How Can Hearing Loss Impact Driving Habits?

Woman with dark hair wearing a hearing aid happily driver her car

Keep your eyes on the road. Naturally, it’s good advice, but it doesn’t speak to your other senses. For example, consider the amount of work your ears are doing while driving. You’re using your ears to engage with other people in your vehicle, alert you to important info appearing on your dashboard, and help you monitor other vehicles.

So when you experience hearing loss, the way you drive can vary. That’s not to say your driving will come to be excessively dangerous. Inexperience and distracted driving are bigger liabilities when it comes to safety. Nevertheless, some special precautions need to be taken by people with hearing loss to ensure they keep driving as safely as possible.

Hearing loss can impact your situational awareness but developing safe driving habits can help you remain a safe driver.

How your driving may be effected by hearing loss

In general, driving is a vision-centric task (at least, if it’s not a vision-centric activity, something has gone wrong). Even complete hearing loss probably won’t stop you from driving, but it very likely may change how you drive. After all, you use your hearing a lot while you’re driving. Some prevalent examples include:

  • Your vehicle will often make audible sounds and alerts in order to make you aware of something (turn signals or unbuckled seat belts, for instance).
  • Your sense of hearing can help you have a better sense of other vehicles around you. You will usually be able to hear an oncoming truck, for example.
  • You can often hear emergency vehicles before you see them.
  • If another motorist needs to make you aware of their presence, they will often use their horn. If you fail to see the light turn to green, for example, or you begin to drift into the other lane, a horn can alert you before it becomes an issue.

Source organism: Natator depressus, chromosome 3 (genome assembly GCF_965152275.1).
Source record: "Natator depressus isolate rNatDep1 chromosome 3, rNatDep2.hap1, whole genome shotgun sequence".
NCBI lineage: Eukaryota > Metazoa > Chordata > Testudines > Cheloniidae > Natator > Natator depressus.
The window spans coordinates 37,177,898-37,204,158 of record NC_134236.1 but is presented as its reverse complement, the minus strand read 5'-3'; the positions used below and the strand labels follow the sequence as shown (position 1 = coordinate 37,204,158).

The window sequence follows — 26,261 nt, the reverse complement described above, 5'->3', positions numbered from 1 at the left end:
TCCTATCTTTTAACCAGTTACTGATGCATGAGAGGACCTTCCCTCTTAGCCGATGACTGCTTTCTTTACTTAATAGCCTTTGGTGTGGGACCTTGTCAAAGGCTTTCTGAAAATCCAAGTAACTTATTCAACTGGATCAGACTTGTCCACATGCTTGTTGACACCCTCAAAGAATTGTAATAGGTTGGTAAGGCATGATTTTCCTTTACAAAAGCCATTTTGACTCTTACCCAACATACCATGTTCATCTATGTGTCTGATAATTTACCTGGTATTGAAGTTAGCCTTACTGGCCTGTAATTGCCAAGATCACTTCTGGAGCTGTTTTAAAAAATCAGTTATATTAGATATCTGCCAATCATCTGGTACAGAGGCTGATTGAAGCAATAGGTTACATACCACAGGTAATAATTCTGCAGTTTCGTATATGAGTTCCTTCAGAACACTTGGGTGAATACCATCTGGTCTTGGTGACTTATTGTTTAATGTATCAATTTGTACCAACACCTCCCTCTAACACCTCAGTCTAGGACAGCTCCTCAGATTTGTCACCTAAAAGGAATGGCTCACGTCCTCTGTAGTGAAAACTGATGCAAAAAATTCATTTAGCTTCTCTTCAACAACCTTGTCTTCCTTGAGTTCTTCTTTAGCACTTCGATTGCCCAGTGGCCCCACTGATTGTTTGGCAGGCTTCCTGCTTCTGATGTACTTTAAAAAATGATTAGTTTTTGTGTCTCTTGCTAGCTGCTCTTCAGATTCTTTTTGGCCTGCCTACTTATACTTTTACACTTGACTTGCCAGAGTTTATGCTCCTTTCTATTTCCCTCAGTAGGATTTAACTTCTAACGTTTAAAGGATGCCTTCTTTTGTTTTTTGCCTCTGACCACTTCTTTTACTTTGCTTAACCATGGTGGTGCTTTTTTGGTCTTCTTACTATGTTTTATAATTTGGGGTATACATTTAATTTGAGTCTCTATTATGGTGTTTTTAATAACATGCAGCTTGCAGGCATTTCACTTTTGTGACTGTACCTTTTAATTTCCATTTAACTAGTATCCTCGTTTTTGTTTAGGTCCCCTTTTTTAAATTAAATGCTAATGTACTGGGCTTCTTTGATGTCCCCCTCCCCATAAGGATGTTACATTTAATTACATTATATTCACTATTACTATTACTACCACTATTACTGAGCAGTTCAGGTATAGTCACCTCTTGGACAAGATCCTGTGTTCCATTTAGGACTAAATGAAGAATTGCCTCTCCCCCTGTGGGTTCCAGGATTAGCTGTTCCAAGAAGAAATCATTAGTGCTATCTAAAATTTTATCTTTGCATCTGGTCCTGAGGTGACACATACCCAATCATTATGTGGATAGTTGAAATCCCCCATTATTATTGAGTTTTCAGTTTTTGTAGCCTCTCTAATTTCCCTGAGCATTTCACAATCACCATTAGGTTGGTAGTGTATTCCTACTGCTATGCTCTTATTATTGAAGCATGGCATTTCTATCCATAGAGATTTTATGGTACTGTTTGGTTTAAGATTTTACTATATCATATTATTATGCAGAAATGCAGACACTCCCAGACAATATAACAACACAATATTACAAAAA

• If has any damage, your sense of hearing can alert you to it. For instance, if you run over something in the road or a rock hits your windshield.

All of these audio cues can help build your overall situational awareness. As your hearing loss progresses, you may miss more and more of these cues. But you can practice some positive measures to keep your driving as safe as possible.

New safe driving habits to develop

If you’re dealing with hearing loss and you want to continue to drive, that’s okay! Here are a few ways you can make sure to stay safe while driving:

  • Keep interior noise to a minimum: Hearing loss is going to make it hard for your ears to separate noises. When the wind is howling and your passengers are talking, it could become easy for your ears to get overstimulated, which can cause you to become distracted and tired. So when you’re driving, it’s a good idea to decrease the volume on your radio, keep discussions to a minimum, and roll up your windows.
  • Keep your phone out of reach: Even if your hearing is strong, this one is still good advice. Phones are among the highest causes of distraction on the road these days. And with hearing loss that distraction is at least twice as much. You will simply be safer when you put your phone away and it could save your life.
  • Keep an eye on your dash lights.: Normally, your car will beep or ding when you need to look at your instrument panel for some reason. So periodically glance down to see if any dash lights are on.
  • Pay extra attention to your mirrors: Even with sirens blaring, you may not hear that ambulance coming up behind you. So make sure you aren’t neglecting your mirrors. And generally try to keep an elevated awareness for emergency vehicles.

How to keep your hearing aid ready for driving

Driving is one of those tasks that, if you are dealing with hearing loss, a hearing aid can really be helpful. And when you’re driving, use these tips to make your hearing aids a real asset:

  • Have us dial in a driving setting for you: If you anticipate doing a fair amount of driving, you can ask us to give you a “car” setting on your hearing aid. The size of the interior of your vehicle and the fact that your passengers will be talking to you from the side or rear will be the variables we will use to optimize this “car setting” for smoother safer driving.
  • Use your hearing aid each time you drive: If you don’t use it, it can’t help! So be sure you’re using your hearing aids each time you drive. This will also help your brain acclimate to the signals your hearing aid sends your way.
  • Keep your hearing aids clean, charged, and updated: You don’t want your hearing aid batteries to die right in the middle of a drive to the store. That can distract you and may even bring about a dangerous situation. So keep your batteries charged and make sure everything’s working properly.

Hearing loss doesn’t mean driving is an issue, especially with hearing aids which make it safer and easier. Your drive will be pleasant and your eyes will stay focused on the road if you develop safe driving habits.

The site information is for educational and informational purposes only and does not constitute medical advice. To receive personalized advice or treatment, schedule an appointment.